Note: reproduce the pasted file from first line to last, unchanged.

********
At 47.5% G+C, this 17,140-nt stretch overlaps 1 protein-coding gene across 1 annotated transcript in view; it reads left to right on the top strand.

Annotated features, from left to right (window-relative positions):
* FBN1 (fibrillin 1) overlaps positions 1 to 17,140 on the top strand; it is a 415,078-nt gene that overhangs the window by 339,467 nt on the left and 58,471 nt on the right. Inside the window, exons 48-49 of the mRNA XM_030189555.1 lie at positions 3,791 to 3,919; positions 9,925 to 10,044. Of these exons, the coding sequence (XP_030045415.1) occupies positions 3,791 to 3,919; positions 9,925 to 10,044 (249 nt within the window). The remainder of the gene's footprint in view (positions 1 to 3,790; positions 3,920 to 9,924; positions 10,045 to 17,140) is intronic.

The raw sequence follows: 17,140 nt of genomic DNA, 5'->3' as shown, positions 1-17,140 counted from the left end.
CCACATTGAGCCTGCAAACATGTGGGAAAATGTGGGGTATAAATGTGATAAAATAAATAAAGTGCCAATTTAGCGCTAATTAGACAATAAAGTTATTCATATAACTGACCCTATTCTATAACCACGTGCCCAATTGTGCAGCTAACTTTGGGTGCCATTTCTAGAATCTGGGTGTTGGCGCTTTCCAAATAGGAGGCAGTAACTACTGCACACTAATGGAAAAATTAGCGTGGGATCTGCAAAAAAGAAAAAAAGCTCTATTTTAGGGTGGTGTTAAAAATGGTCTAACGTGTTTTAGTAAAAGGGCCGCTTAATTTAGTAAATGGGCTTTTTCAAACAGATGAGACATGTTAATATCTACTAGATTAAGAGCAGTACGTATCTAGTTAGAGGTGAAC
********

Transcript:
At 47.5% G+C, this 17,140-nt stretch overlaps 1 protein-coding gene across 1 annotated transcript in view; it reads left to right on the top strand.

Annotated features, from left to right (window-relative positions):
* FBN1 (fibrillin 1) overlaps positions 1 to 17,140 on the top strand; it is a 415,078-nt gene that overhangs the window by 339,467 nt on the left and 58,471 nt on the right. Inside the window, exons 48-49 of the mRNA XM_030189555.1 lie at positions 3,791 to 3,919; positions 9,925 to 10,044. Of these exons, the coding sequence (XP_030045415.1) occupies positions 3,791 to 3,919; positions 9,925 to 10,044 (249 nt within the window). The remainder of the gene's footprint in view (positions 1 to 3,790; positions 3,920 to 9,924; positions 10,045 to 17,140) is intronic.

The raw sequence follows: 17,140 nt of genomic DNA, 5'->3' as shown, positions 1-17,140 counted from the left end.
CCACATTGAGCCTGCAAACATGTGGGAAAATGTGGGGTATAAATGTGATAAAATAAATAAAGTGCCAATTTAGCGCTAATTAGACAATAAAGTTATTCATATAACTGACCCTATTCTATAACCACGTGCCCAATTGTGCAGCTAACTTTGGGTGCCATTTCTAGAATCTGGGTGTTGGCGCTTTCCAAATAGGAGGCAGTAACTACTGCACACTAATGGAAAAATTAGCGTGGGATCTGCAAAAAAGAAAAAAAGCTCTATTTTAGGGTGGTGTTAAAAATGGTCTAACGTGTTTTAGTAAAAGGGCCGCTTAATTTAGTAAATGGGCTTTTTCAAACAGATGAGACATGTTAATATCTACTAGATTAAGAGCAGTACGTATCTAGTTAGAGGTGAAC